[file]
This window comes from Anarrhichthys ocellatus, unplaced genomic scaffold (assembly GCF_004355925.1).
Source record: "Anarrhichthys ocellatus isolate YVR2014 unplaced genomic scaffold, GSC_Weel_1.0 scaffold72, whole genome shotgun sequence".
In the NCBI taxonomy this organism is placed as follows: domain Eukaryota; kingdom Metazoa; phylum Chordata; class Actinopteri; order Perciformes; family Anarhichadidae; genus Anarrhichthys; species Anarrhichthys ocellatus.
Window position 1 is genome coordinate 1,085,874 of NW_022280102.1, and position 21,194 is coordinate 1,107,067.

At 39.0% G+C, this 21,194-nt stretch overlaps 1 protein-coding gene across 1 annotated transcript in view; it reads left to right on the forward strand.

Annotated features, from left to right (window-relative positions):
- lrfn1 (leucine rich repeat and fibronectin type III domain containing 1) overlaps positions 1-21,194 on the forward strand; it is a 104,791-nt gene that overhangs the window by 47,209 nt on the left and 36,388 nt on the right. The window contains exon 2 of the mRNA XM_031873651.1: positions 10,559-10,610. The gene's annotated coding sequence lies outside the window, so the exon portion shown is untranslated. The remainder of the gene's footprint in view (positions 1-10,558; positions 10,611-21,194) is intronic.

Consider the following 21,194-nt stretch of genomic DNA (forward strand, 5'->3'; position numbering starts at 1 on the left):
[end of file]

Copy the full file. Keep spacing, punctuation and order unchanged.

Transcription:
This window comes from Anarrhichthys ocellatus, unplaced genomic scaffold (assembly GCF_004355925.1).
Source record: "Anarrhichthys ocellatus isolate YVR2014 unplaced genomic scaffold, GSC_Weel_1.0 scaffold72, whole genome shotgun sequence".
In the NCBI taxonomy this organism is placed as follows: domain Eukaryota; kingdom Metazoa; phylum Chordata; class Actinopteri; order Perciformes; family Anarhichadidae; genus Anarrhichthys; species Anarrhichthys ocellatus.
Window position 1 is genome coordinate 1,085,874 of NW_022280102.1, and position 21,194 is coordinate 1,107,067.

At 39.0% G+C, this 21,194-nt stretch overlaps 1 protein-coding gene across 1 annotated transcript in view; it reads left to right on the forward strand.

Annotated features, from left to right (window-relative positions):
- lrfn1 (leucine rich repeat and fibronectin type III domain containing 1) overlaps positions 1-21,194 on the forward strand; it is a 104,791-nt gene that overhangs the window by 47,209 nt on the left and 36,388 nt on the right. The window contains exon 2 of the mRNA XM_031873651.1: positions 10,559-10,610. The gene's annotated coding sequence lies outside the window, so the exon portion shown is untranslated. The remainder of the gene's footprint in view (positions 1-10,558; positions 10,611-21,194) is intronic.

Consider the following 21,194-nt stretch of genomic DNA (forward strand, 5'->3'; position numbering starts at 1 on the left):